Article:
my first job was like buying buttons for this company.  I was an assistant designer so, they were like, “Oh, I don’t like buttons, here Rafe, meet all of the button people.” At one point they were like, “Oh, we need belts to go with some of the dresses.”  I’m like, “Done, let me do it.”  They’re like, “Who are you going to have it made with?”  “Don’t worry, I’ll figure it out.” As soon as somebody sort of asks you, “Can you do this?”  You’re like, “Yes,” even if you don’t really know how, just say yes because you know what?  It can’t be that difficult and there are other people there to teach you.


Eventually I opened my own company, really from scratch, started working doing wristbands and belts.  Went to a store in SoHo and sold them the belts and a week later they sold out, they said, “Do you make bags?”  And, at that time I had no experience whatsoever, no factory, nothing and I just kind of said, “Oh, yeah, they’re running late.”  I closed the phone and I was like, “What the hell did I just do?”  I was like, “Oh, my God, they’re running late, really?  They’re not even here yet.”


It was definitely, I’d say, my baptism of fire into the world of accessories, and yet every time there was that little hurdle or that little challenge, I’d overcome it, there was always a way. I was determined to just sort of do my own thing.


I’ll never forget this, one day I was walking down SoHo and I saw Helena Christensen wearing my bag and I was like (makes noise). I walked up to her, actually I kind of stalked her a little bit in the street, I was like I don’t know if she…really should I walk up to her and my sister was like, “Just do it, just say hello.  I’m sure she’d love to know the person who designed her bag.” So, I walk up to her and introduced myself and she was like, “Oh, my God, I love this bag,” and blah, blah, blah.  This was pre-Instagram, can you imagine had that moment had just like (snaps fingers) click, clap, selfie…you know?  And, then, Bergdorf came and saw me, they wanted to buy the collection and before you know it Bloomingdale’s…it was like one after another.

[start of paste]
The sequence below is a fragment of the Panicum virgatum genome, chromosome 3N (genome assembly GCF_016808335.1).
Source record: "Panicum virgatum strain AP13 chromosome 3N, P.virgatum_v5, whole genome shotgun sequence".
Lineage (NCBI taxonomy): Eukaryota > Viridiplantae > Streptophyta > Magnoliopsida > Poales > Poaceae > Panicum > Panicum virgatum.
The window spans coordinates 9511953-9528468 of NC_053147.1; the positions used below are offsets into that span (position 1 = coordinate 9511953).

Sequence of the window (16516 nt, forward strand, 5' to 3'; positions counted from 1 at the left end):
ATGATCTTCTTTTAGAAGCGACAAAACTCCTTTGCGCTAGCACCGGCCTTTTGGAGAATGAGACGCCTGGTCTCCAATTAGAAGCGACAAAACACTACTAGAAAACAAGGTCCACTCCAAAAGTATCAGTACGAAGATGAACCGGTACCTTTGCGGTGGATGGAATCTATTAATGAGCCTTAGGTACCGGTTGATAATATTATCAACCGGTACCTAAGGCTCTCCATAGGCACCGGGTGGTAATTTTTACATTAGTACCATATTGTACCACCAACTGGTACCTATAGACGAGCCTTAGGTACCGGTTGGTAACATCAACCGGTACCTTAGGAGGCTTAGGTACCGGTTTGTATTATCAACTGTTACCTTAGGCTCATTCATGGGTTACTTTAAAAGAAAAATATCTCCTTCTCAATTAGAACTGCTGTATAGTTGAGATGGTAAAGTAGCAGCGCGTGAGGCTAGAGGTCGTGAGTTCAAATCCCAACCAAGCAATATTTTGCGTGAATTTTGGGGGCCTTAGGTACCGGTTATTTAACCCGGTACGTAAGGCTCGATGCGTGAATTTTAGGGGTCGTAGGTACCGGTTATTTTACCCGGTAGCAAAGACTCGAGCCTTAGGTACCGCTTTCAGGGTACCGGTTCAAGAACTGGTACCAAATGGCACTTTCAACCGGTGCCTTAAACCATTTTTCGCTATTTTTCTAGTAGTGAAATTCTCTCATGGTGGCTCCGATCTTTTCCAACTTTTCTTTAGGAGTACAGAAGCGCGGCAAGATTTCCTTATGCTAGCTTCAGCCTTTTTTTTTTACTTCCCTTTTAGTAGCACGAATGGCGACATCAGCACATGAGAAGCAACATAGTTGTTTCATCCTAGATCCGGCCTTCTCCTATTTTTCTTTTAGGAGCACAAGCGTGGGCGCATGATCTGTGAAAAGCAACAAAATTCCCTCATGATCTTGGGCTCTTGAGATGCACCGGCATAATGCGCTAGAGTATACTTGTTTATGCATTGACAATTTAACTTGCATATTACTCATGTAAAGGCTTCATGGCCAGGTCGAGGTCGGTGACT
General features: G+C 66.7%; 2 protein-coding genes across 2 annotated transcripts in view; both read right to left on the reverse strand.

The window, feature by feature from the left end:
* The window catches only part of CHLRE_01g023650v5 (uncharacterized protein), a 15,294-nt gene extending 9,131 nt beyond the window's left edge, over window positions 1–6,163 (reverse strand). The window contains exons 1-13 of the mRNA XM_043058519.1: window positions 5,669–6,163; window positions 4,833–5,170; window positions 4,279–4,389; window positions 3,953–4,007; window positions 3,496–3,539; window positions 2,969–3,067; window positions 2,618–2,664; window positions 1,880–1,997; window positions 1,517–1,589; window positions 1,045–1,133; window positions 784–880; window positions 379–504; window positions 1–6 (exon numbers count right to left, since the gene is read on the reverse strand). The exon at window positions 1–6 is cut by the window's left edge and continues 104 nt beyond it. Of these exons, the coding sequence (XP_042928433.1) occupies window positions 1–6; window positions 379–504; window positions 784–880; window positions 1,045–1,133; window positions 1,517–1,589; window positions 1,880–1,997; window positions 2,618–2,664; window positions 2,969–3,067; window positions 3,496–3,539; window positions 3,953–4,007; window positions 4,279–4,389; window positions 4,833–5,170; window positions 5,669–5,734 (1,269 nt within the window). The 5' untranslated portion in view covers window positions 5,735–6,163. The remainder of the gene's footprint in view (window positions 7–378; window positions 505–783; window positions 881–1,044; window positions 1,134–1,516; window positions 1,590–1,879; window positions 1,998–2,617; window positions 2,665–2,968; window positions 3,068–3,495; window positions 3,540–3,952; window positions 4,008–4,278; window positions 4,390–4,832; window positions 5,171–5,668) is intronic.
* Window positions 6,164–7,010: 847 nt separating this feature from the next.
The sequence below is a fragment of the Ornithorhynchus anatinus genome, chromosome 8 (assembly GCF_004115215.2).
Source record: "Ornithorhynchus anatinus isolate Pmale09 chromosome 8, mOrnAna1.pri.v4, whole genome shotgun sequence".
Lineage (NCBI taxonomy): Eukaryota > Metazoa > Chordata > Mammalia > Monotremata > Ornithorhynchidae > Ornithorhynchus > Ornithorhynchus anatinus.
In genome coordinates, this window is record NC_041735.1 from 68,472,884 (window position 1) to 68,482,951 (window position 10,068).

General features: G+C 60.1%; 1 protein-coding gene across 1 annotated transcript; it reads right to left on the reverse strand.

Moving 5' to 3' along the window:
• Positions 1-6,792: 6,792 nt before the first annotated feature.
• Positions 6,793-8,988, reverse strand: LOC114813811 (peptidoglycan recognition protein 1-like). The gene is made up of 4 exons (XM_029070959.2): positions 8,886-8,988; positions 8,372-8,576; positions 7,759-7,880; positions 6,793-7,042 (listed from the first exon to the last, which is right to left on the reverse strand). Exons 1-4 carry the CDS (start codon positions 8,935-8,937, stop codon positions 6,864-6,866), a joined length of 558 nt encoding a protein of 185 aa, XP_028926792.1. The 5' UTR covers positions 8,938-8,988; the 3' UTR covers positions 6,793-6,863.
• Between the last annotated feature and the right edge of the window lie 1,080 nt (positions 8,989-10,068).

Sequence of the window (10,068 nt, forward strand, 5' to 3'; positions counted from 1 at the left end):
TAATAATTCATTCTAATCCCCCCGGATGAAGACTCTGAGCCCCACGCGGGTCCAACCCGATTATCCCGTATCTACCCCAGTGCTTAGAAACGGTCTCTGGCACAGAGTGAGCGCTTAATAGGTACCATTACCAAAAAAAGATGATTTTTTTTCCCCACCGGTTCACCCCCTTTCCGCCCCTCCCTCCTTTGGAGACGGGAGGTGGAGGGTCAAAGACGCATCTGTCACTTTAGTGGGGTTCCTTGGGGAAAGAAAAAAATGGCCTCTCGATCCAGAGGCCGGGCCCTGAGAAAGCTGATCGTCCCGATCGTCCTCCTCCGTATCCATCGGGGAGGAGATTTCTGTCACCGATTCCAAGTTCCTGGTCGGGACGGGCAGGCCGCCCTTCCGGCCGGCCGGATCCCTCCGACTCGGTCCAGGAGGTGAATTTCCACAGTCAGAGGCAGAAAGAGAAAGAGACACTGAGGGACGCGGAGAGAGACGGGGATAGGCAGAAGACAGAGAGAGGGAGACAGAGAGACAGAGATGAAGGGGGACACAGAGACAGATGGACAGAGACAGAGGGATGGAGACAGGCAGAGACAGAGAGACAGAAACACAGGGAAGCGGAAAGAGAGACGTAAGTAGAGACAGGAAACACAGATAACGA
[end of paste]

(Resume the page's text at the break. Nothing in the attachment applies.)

I’ve been mentoring students at SCAD, for example and sometimes they tell me like, “I really want to do this, I really want to be in fashion.”  And, sometimes I tell them, “Okay, so, it’s like somebody saying I want to live in New York to do what?  You want to be in fashion to do what exactly?  Because there’s so many facets to the industry that you could be a part of and not necessarily be a fashion designer, that’s not the end all to fashion.”


People ask me sometimes why I love New York so much and I always tell them I met me in New York because New York has that sort of way of shaping you. Like I learned how to say no, being Asian and coming from the Philippines we don’t really say no, we kind of say yes but really don’t do things.  Here, it’s like, “No, I can’t do that,” like, “Yes, this I can do.” There were moments were I was like okay, I’m just going to pack up and go back to the Philippines, I survived New York for five years now, I should be good. Every time moments like that happened , I said to myself, no, no, no, one more time, one more time.


I doubt myself everyday.  I…every decision, the collection is done and I’m still thinking, well, maybe I should’ve made that strap a little wider, maybe I should’ve changed a trim color, it’s like constant doubt. But I think every creative person…will or should because you’re never as good as your last collection, right?


Sometimes I wake up and I say to myself okay, Monday, game on, ready. And I love it because then I realize I’m learning something new here that I haven’t figured it all out.

Made By

Cinematography: Danielle Calodney

Edited by: Danielle Calodney

Interviewed by: Isabel Castro

Danielle Calodney

Danielle Calodney has been called the Chief Content Officer for 20to30, and that is the closest she has ever come to a proper title. She produces, shoots, and edits most 20to30 videos while also taking care of the site. She is grateful to live in a time when playing on the internet and making movies can be combined into one job.